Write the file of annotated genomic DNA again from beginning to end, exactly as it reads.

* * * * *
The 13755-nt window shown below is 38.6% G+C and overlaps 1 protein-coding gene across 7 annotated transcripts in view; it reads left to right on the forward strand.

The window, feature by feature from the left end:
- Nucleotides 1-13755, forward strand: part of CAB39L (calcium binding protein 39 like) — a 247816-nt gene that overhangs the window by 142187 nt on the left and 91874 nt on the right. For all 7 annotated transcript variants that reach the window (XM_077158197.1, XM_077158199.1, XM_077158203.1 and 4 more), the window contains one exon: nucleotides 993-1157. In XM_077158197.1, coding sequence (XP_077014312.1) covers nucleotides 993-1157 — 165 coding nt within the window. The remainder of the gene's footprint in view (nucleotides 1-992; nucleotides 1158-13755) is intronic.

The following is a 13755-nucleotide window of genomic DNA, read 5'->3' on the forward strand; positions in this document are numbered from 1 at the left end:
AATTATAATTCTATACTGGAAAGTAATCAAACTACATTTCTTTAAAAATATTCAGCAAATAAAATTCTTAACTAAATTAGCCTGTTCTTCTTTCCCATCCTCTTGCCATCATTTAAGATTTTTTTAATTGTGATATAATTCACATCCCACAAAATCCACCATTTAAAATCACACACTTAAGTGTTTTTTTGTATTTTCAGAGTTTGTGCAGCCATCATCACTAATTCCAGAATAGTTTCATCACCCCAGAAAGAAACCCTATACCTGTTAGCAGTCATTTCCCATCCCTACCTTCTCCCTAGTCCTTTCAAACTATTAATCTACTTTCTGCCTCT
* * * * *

The 13755-nt window shown below is 38.6% G+C and overlaps 1 protein-coding gene across 7 annotated transcripts in view; it reads left to right on the forward strand.

The window, feature by feature from the left end:
- Nucleotides 1-13755, forward strand: part of CAB39L (calcium binding protein 39 like) — a 247816-nt gene that overhangs the window by 142187 nt on the left and 91874 nt on the right. For all 7 annotated transcript variants that reach the window (XM_077158197.1, XM_077158199.1, XM_077158203.1 and 4 more), the window contains one exon: nucleotides 993-1157. In XM_077158197.1, coding sequence (XP_077014312.1) covers nucleotides 993-1157 — 165 coding nt within the window. The remainder of the gene's footprint in view (nucleotides 1-992; nucleotides 1158-13755) is intronic.

The following is a 13755-nucleotide window of genomic DNA, read 5'->3' on the forward strand; positions in this document are numbered from 1 at the left end:
AATTATAATTCTATACTGGAAAGTAATCAAACTACATTTCTTTAAAAATATTCAGCAAATAAAATTCTTAACTAAATTAGCCTGTTCTTCTTTCCCATCCTCTTGCCATCATTTAAGATTTTTTTAATTGTGATATAATTCACATCCCACAAAATCCACCATTTAAAATCACACACTTAAGTGTTTTTTTGTATTTTCAGAGTTTGTGCAGCCATCATCACTAATTCCAGAATAGTTTCATCACCCCAGAAAGAAACCCTATACCTGTTAGCAGTCATTTCCCATCCCTACCTTCTCCCTAGTCCTTTCAAACTATTAATCTACTTTCTGCCTCT